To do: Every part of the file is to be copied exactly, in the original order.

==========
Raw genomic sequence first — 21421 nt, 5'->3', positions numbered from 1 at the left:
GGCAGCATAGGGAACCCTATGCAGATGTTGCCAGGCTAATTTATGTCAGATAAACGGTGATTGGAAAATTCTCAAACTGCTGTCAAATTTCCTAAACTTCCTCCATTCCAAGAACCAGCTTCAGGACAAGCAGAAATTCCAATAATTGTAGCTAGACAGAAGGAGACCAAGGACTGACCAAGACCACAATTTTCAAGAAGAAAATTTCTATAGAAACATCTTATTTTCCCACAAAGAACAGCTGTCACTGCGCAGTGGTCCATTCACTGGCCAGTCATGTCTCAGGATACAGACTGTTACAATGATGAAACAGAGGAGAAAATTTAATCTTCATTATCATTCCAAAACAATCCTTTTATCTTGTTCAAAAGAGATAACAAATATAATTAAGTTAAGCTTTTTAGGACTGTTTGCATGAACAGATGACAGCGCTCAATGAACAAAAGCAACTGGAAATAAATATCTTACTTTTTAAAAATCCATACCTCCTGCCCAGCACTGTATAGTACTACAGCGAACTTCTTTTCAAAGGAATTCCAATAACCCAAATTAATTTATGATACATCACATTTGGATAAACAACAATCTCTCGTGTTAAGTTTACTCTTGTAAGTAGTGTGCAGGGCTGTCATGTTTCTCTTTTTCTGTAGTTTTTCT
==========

Raw genomic sequence first — 21421 nt, 5'->3', positions numbered from 1 at the left:
GGCAGCATAGGGAACCCTATGCAGATGTTGCCAGGCTAATTTATGTCAGATAAACGGTGATTGGAAAATTCTCAAACTGCTGTCAAATTTCCTAAACTTCCTCCATTCCAAGAACCAGCTTCAGGACAAGCAGAAATTCCAATAATTGTAGCTAGACAGAAGGAGACCAAGGACTGACCAAGACCACAATTTTCAAGAAGAAAATTTCTATAGAAACATCTTATTTTCCCACAAAGAACAGCTGTCACTGCGCAGTGGTCCATTCACTGGCCAGTCATGTCTCAGGATACAGACTGTTACAATGATGAAACAGAGGAGAAAATTTAATCTTCATTATCATTCCAAAACAATCCTTTTATCTTGTTCAAAAGAGATAACAAATATAATTAAGTTAAGCTTTTTAGGACTGTTTGCATGAACAGATGACAGCGCTCAATGAACAAAAGCAACTGGAAATAAATATCTTACTTTTTAAAAATCCATACCTCCTGCCCAGCACTGTATAGTACTACAGCGAACTTCTTTTCAAAGGAATTCCAATAACCCAAATTAATTTATGATACATCACATTTGGATAAACAACAATCTCTCGTGTTAAGTTTACTCTTGTAAGTAGTGTGCAGGGCTGTCATGTTTCTCTTTTTCTGTAGTTTTTCT